out either addition or comment : and thing; but is it unreasonable, that those that the Trinitarian doctrine is not fully who identify their notions with the Scrip- revealed in plain and positive terms in tures, make them essential to salvation, Scripture, and cannot be expressed in and condemn as the enemies of Christ the words of Scripture, but is made and the gospel, those who reject their out and supported by inference."-Pp dogmas, should be required to express 24, 25. them in the words of Scripture ? Mr.

POETRY.

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PARAPHRASE OF MICHEL ANGELO'S POEM
On the Perfections of the Deity, as they appear in the beauty of his Offspring:

το γαρ και γενος εσμενο
La forza d'un bel volto al ciel mi sprona,

Ch'altro in terra non è che mi diletti,
E vivo ascendo tra gli spirti eletti;

Grazia ch' ad uom mortal raro si dona.
Si ben col suo fattor l'opra consuona,

Ch'a lui mi levo per divin concetti,
E quivi ’nformo i pensier tutti e i detti,

Ardendo, amando per gentil persona.
Onde, se mai da due begli occhi il guardo

Torcer non so, conosco in lor la luce

Che ne mostra la via ch'a Dio mi guide.
E, se nel lume loro acceso io ardo,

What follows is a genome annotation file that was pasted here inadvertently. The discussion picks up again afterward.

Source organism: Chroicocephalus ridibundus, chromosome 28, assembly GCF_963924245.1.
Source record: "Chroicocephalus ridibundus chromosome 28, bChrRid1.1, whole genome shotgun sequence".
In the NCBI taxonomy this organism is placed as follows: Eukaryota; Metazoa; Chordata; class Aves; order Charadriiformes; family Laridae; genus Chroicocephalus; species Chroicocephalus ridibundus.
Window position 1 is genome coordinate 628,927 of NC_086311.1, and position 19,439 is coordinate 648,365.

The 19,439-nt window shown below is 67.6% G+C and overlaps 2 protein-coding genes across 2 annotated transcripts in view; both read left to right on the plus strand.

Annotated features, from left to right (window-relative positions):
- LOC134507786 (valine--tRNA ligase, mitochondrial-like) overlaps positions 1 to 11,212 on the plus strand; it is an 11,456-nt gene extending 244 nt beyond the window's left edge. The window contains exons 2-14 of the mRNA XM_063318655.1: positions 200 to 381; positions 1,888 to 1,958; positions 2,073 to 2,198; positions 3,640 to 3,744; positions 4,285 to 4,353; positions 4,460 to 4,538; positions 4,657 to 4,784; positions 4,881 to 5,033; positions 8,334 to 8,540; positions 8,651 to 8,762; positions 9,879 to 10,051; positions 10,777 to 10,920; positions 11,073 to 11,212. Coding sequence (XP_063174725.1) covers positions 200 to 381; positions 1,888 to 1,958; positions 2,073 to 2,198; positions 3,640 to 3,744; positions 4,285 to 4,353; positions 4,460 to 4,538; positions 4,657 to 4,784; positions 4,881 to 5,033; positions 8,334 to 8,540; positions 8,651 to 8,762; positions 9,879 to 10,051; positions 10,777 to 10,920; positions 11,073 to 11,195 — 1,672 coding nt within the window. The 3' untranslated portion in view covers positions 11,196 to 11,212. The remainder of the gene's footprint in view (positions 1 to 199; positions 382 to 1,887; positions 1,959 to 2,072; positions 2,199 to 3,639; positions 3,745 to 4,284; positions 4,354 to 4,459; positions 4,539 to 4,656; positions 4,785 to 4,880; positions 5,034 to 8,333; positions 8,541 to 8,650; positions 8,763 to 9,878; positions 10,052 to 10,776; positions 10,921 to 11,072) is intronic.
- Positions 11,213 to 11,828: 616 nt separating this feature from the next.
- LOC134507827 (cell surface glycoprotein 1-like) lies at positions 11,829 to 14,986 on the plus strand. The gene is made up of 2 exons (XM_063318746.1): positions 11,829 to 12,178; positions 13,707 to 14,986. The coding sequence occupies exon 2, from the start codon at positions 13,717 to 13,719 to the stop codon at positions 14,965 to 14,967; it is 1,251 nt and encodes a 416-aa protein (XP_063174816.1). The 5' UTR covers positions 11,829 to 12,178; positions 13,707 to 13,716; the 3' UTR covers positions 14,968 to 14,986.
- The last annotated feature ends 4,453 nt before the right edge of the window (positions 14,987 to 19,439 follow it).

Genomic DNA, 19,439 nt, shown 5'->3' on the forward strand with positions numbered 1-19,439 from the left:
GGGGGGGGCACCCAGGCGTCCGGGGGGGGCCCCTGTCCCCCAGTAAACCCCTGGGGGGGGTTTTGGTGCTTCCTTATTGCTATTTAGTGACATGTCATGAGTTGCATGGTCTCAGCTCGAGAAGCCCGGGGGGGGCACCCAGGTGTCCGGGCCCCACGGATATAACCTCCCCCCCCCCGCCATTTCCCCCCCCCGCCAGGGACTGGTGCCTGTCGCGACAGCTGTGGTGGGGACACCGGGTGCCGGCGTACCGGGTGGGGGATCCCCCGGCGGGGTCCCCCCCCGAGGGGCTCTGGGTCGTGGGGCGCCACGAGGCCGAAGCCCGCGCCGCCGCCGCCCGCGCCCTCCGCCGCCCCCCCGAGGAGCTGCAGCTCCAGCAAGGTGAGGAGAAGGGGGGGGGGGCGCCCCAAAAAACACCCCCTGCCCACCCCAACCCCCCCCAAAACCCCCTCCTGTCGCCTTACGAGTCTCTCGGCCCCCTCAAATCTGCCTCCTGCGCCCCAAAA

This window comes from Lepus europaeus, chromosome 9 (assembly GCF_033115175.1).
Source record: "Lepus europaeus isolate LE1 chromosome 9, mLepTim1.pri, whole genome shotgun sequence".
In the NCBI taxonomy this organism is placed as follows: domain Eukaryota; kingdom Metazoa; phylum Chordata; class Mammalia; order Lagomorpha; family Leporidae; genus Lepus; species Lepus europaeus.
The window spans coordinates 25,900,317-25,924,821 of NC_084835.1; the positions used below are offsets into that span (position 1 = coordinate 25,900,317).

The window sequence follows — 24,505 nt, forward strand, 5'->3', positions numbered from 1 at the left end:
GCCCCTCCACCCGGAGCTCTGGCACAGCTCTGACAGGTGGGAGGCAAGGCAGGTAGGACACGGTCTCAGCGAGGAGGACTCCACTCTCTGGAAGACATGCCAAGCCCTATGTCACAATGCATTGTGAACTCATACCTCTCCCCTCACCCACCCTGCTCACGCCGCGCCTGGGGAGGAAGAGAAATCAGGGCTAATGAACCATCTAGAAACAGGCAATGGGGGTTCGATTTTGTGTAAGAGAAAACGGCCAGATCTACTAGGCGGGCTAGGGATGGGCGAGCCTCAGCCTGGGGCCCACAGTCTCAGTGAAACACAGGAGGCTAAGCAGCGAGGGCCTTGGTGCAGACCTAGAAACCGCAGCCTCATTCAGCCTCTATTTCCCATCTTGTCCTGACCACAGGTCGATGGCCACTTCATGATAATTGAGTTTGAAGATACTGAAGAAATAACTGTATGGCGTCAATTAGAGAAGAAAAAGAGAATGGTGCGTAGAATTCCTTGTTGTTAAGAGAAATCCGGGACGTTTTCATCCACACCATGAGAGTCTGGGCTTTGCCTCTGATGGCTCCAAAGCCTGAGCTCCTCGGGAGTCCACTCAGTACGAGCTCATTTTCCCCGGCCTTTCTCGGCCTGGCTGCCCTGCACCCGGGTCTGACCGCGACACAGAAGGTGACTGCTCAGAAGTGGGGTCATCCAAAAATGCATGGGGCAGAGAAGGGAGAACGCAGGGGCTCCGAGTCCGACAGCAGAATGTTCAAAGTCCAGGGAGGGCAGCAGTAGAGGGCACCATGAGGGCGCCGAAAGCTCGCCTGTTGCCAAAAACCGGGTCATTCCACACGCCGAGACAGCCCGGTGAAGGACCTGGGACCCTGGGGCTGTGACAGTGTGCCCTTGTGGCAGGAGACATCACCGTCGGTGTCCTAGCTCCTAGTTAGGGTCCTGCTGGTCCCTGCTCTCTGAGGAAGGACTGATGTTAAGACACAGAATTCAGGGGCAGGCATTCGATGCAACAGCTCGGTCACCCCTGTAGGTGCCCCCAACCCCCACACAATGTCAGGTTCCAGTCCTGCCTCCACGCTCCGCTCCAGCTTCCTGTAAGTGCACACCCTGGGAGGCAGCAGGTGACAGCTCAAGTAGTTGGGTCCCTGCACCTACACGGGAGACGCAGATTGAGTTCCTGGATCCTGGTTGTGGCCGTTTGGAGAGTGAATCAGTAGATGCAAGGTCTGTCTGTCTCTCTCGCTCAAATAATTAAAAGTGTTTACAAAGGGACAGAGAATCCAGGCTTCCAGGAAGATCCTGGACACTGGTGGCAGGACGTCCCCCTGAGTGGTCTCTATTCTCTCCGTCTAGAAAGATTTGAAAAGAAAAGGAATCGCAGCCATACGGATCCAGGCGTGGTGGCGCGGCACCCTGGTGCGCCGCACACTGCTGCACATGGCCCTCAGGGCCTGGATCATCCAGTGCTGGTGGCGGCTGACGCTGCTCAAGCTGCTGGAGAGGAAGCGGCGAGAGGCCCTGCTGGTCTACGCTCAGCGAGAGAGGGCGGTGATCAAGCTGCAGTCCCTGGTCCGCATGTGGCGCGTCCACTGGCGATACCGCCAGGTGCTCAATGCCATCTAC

Nel nobil foco mio dolce riluce
La gioia, che nel cielo eterna ride.

Poetry.-Lines on a Dew-Drop.

549

To the First Perfect, and First Fair." To Heaven the smile of beauty wins my soul,

That finds on earth no lasting home of rest,

But living, joins the spirits of the blest-
A boon enjoyed by few beneath the pole.
In harmony, the golden moments roll

With him, to whom my ardent thoughts aspire,

Of universal life and grace the Sire ;
Whose presence animates the perfect whole.
Hence, when I dare not turn away mine eyes

From gazing on the “human face divine,"
I know the rays of its immortal light,

On wings of love allure me to the skies,-
My Father's temple; where his glories shine,

With joy eternal and supreme delight!
Park-Wood.

W, E.

LINES ON A DEW-DROP.

gems distilla.

Sparkler! they say that with thy draught

Titania's acorn bowl is fill'd-
The pearl-wine by the fairies quaff’d,
Instead of

grapes

from
What art thou like? A wandering drop

Flung from some heavenly waterfall,
Which pass’d its bounds, and did not stop

Until it reach'd our earthly ball.
What art thou like? A precious tear

Dropp'd from some pitying seraph's eye,
Who wept, while hovering o'er our sphere,

The sins he saw beneath the sky.
The Moralist and Bard agree

That mortal glory, gain and power,
Too well, alas, resemble thee,

The dreamy brilliants of an hour.
Yet still, while Truth in vain condemns

The fond pursuit of things so frail,
We chase the false and phantom gems

That, ere we call them ours, exhale.
Such are the gems of this world, given

A moment on its flowers to shine ;
And he, who seeks for those of Heaven,

Must quit the surface for the mine.
Bright monitor! how rich the lore,

The thoughtless heart from thee inight learn,
Would man but pause one instant o'er

The kindred drop he hastes to spurn!